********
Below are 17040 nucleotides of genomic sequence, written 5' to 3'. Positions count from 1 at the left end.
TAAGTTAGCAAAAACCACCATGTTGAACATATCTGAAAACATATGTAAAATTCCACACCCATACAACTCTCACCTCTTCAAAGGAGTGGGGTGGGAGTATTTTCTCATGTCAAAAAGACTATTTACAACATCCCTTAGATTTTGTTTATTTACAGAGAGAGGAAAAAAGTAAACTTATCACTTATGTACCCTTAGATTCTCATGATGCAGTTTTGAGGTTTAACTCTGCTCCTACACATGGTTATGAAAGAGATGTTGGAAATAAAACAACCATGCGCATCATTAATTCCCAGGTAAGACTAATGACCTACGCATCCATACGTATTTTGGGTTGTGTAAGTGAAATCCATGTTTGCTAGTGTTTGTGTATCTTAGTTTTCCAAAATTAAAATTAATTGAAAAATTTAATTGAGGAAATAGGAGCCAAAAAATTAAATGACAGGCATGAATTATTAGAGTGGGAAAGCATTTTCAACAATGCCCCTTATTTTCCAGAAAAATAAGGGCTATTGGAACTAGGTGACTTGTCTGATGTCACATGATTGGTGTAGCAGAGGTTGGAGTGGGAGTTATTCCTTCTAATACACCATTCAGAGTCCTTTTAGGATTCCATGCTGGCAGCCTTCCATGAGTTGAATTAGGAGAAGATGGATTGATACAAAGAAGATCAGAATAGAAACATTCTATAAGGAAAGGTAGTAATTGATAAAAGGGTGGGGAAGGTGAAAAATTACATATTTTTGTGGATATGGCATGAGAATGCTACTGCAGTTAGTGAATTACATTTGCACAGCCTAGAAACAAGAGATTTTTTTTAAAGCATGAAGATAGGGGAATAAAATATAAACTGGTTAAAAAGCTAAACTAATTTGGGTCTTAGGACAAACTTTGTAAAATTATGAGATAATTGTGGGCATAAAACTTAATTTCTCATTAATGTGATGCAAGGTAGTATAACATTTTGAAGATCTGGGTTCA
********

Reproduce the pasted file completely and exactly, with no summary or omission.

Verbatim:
Below are 17040 nucleotides of genomic sequence, written 5' to 3'. Positions count from 1 at the left end.
TAAGTTAGCAAAAACCACCATGTTGAACATATCTGAAAACATATGTAAAATTCCACACCCATACAACTCTCACCTCTTCAAAGGAGTGGGGTGGGAGTATTTTCTCATGTCAAAAAGACTATTTACAACATCCCTTAGATTTTGTTTATTTACAGAGAGAGGAAAAAAGTAAACTTATCACTTATGTACCCTTAGATTCTCATGATGCAGTTTTGAGGTTTAACTCTGCTCCTACACATGGTTATGAAAGAGATGTTGGAAATAAAACAACCATGCGCATCATTAATTCCCAGGTAAGACTAATGACCTACGCATCCATACGTATTTTGGGTTGTGTAAGTGAAATCCATGTTTGCTAGTGTTTGTGTATCTTAGTTTTCCAAAATTAAAATTAATTGAAAAATTTAATTGAGGAAATAGGAGCCAAAAAATTAAATGACAGGCATGAATTATTAGAGTGGGAAAGCATTTTCAACAATGCCCCTTATTTTCCAGAAAAATAAGGGCTATTGGAACTAGGTGACTTGTCTGATGTCACATGATTGGTGTAGCAGAGGTTGGAGTGGGAGTTATTCCTTCTAATACACCATTCAGAGTCCTTTTAGGATTCCATGCTGGCAGCCTTCCATGAGTTGAATTAGGAGAAGATGGATTGATACAAAGAAGATCAGAATAGAAACATTCTATAAGGAAAGGTAGTAATTGATAAAAGGGTGGGGAAGGTGAAAAATTACATATTTTTGTGGATATGGCATGAGAATGCTACTGCAGTTAGTGAATTACATTTGCACAGCCTAGAAACAAGAGATTTTTTTTAAAGCATGAAGATAGGGGAATAAAATATAAACTGGTTAAAAAGCTAAACTAATTTGGGTCTTAGGACAAACTTTGTAAAATTATGAGATAATTGTGGGCATAAAACTTAATTTCTCATTAATGTGATGCAAGGTAGTATAACATTTTGAAGATCTGGGTTCA